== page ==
GWENT councils are bracing themselves to slash an extra £33.6 million from their budgets after Welsh Government warned of a further cut to local authority funding.
Yesterday Newport council revealed it was withdrawing its medium-term financial plan and planning to find an extra £8 million in savings in 2014/15, on top of £4.9 million worth of cuts it expected to make next year, bringing their total to almost £13 million.
Earlier this month the Argus reported how Welsh Government told councils across the country that they could face funding cuts as deep as 4.5 per cent in 2015/16, more than twice the previous estimate.
Caerphilly council tops the list of Gwent authorities with the highest potential shortfall, revealing an estimated rise of £17.7 million in cuts, up from £13.4 million to a potential £30.1 million.
Monmouthshire council expect to have to find an extra £2.2 million, up from £2.3 million to between £4.5 and £5 million; Torfaen predict they’ll have to find an extra £2.8 million, up from £10.2 million to £13 million; while Blaenau Gwent is likely to slash an extra £2.9 million from its budgets, up from £4.8 million to £7.7 million.
Cllr Phil Murphy, cabinet member for finance said: “It’s going to get very, very difficult indeed. All local authorities are in a position where we have got to ask the question, is there a different way to do this service to avoid making a cut?”
The deputy leader of Newport council, Cllr Ray Truman said for local government the financial situation is “showing no sign of getting any easier.” and in fact the position is worsening.
“It is a harsh financial reality we are facing and one the council and our residents were not expecting but one we have to prepare for,” he said.
In recent years Newport council has cut its budget by £58 million, with the Welsh Government grant accounting for more than 80 per cent of the council’s net funding. Council tax makes up 19 per cent.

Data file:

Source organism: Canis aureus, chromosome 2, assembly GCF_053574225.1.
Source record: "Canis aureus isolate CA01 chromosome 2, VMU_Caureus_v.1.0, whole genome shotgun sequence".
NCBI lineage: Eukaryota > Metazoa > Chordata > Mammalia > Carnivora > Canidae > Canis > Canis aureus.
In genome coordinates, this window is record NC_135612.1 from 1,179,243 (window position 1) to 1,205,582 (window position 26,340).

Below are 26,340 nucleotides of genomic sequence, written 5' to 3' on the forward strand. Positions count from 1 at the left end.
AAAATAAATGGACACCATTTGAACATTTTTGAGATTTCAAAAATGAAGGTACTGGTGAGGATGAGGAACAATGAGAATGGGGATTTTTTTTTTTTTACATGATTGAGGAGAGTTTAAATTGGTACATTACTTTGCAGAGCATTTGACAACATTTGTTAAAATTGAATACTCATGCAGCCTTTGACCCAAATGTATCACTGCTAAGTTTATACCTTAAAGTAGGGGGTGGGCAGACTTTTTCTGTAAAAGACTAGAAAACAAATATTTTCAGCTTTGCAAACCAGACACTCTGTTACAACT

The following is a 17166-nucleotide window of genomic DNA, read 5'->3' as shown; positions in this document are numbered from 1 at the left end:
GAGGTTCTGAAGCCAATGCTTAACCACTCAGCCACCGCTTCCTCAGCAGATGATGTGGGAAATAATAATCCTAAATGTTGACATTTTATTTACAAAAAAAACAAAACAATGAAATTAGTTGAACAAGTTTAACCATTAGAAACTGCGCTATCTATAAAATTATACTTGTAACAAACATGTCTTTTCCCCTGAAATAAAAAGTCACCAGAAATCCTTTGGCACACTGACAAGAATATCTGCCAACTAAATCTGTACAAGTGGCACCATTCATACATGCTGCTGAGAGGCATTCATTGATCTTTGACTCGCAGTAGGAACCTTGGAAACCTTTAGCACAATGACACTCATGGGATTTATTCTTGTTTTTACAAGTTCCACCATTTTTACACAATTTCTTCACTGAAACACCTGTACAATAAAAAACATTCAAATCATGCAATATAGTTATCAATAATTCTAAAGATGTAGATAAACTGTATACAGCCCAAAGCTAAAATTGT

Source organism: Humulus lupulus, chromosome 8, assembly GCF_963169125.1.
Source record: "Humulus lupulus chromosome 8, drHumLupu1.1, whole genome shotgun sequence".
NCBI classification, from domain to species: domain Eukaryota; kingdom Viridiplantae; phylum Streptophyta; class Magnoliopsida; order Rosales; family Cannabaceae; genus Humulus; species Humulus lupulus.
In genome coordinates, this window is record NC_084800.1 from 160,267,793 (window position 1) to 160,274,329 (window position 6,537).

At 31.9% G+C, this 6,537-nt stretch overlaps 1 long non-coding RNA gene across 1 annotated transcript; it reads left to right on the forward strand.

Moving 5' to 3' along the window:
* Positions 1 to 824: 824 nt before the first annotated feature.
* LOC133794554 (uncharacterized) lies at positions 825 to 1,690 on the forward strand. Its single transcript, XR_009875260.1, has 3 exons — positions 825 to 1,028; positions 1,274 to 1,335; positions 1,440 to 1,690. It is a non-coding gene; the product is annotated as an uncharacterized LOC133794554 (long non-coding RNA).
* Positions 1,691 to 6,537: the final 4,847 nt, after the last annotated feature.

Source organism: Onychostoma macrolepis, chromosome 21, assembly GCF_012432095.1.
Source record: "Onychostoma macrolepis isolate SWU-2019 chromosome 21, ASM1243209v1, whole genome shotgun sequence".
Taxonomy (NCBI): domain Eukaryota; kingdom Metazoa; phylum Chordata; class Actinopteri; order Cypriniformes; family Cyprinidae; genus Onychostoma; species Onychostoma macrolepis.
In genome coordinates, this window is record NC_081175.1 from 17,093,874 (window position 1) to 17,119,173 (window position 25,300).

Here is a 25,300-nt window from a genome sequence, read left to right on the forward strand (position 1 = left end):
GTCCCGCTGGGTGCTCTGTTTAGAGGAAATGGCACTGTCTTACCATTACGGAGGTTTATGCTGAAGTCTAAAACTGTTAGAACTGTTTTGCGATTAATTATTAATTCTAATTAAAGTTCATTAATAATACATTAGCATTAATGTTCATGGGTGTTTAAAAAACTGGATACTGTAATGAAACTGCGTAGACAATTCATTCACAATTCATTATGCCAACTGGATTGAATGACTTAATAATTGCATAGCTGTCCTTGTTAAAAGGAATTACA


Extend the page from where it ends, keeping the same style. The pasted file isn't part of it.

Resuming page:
At Tuesday’s Newport council meeting, leader of the opposition Cllr David Fouweather said social services could face further cuts if Welsh Government grant funding was squeezed any more.
This morning the council’s head of finance sent out a memo to all councillors, seen by the Argus, briefing them on further budget cuts.
Cllr David Fouweather said it was “obvious” his comments had “hit a nerve with this Labour administration.”
He said: “They need to ensure that social services stays within budget so that the vulnerable in society can be properly protected.”
A council spokeswoman responded: “The council remains committed to improving the lives of Newport residents by providing the best affordable services, and recognises the challenge it faces with a potential cut of nearly £13 million to next year’s budget.”
A Welsh Government spokesman said the local government minister wrote to councils last month to provide “as much clarity as possible” on future cuts and said the information sent to council leaders will allow them “time to engage with local people before making what we appreciate are likely to be difficult decisions”.